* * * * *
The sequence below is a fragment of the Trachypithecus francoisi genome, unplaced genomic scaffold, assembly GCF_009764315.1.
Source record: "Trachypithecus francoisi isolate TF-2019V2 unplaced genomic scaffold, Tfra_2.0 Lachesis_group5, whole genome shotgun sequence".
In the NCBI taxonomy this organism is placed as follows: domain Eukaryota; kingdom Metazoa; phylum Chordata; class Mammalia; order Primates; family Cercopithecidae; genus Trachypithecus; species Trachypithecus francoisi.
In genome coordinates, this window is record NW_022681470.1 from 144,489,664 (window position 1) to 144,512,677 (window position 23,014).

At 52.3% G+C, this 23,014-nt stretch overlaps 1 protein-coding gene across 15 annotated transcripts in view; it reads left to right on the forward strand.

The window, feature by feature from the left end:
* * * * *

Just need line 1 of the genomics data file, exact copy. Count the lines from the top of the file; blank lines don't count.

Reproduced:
The sequence below is a fragment of the Trachypithecus francoisi genome, unplaced genomic scaffold, assembly GCF_009764315.1.